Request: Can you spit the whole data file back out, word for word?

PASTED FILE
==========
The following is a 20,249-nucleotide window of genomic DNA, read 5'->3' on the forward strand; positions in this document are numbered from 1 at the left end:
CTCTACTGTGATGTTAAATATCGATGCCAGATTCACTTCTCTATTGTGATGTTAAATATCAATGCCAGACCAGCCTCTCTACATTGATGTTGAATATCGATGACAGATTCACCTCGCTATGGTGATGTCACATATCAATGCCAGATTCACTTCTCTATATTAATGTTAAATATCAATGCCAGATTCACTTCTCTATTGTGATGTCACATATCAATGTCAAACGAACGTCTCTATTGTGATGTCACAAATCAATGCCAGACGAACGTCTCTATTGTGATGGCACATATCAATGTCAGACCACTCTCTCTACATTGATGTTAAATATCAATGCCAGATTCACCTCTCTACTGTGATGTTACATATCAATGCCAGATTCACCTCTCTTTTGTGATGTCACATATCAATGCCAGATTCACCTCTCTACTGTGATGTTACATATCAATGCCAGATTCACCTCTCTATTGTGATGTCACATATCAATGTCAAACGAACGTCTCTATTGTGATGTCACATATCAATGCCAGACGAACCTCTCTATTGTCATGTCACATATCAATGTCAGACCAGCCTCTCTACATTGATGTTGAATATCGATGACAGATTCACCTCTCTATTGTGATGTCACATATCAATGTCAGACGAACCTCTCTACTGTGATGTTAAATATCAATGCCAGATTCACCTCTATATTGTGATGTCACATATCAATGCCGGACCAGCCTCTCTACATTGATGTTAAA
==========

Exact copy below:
The following is a 20,249-nucleotide window of genomic DNA, read 5'->3' on the forward strand; positions in this document are numbered from 1 at the left end:
CTCTACTGTGATGTTAAATATCGATGCCAGATTCACTTCTCTATTGTGATGTTAAATATCAATGCCAGACCAGCCTCTCTACATTGATGTTGAATATCGATGACAGATTCACCTCGCTATGGTGATGTCACATATCAATGCCAGATTCACTTCTCTATATTAATGTTAAATATCAATGCCAGATTCACTTCTCTATTGTGATGTCACATATCAATGTCAAACGAACGTCTCTATTGTGATGTCACAAATCAATGCCAGACGAACGTCTCTATTGTGATGGCACATATCAATGTCAGACCACTCTCTCTACATTGATGTTAAATATCAATGCCAGATTCACCTCTCTACTGTGATGTTACATATCAATGCCAGATTCACCTCTCTTTTGTGATGTCACATATCAATGCCAGATTCACCTCTCTACTGTGATGTTACATATCAATGCCAGATTCACCTCTCTATTGTGATGTCACATATCAATGTCAAACGAACGTCTCTATTGTGATGTCACATATCAATGCCAGACGAACCTCTCTATTGTCATGTCACATATCAATGTCAGACCAGCCTCTCTACATTGATGTTGAATATCGATGACAGATTCACCTCTCTATTGTGATGTCACATATCAATGTCAGACGAACCTCTCTACTGTGATGTTAAATATCAATGCCAGATTCACCTCTATATTGTGATGTCACATATCAATGCCGGACCAGCCTCTCTACATTGATGTTAAA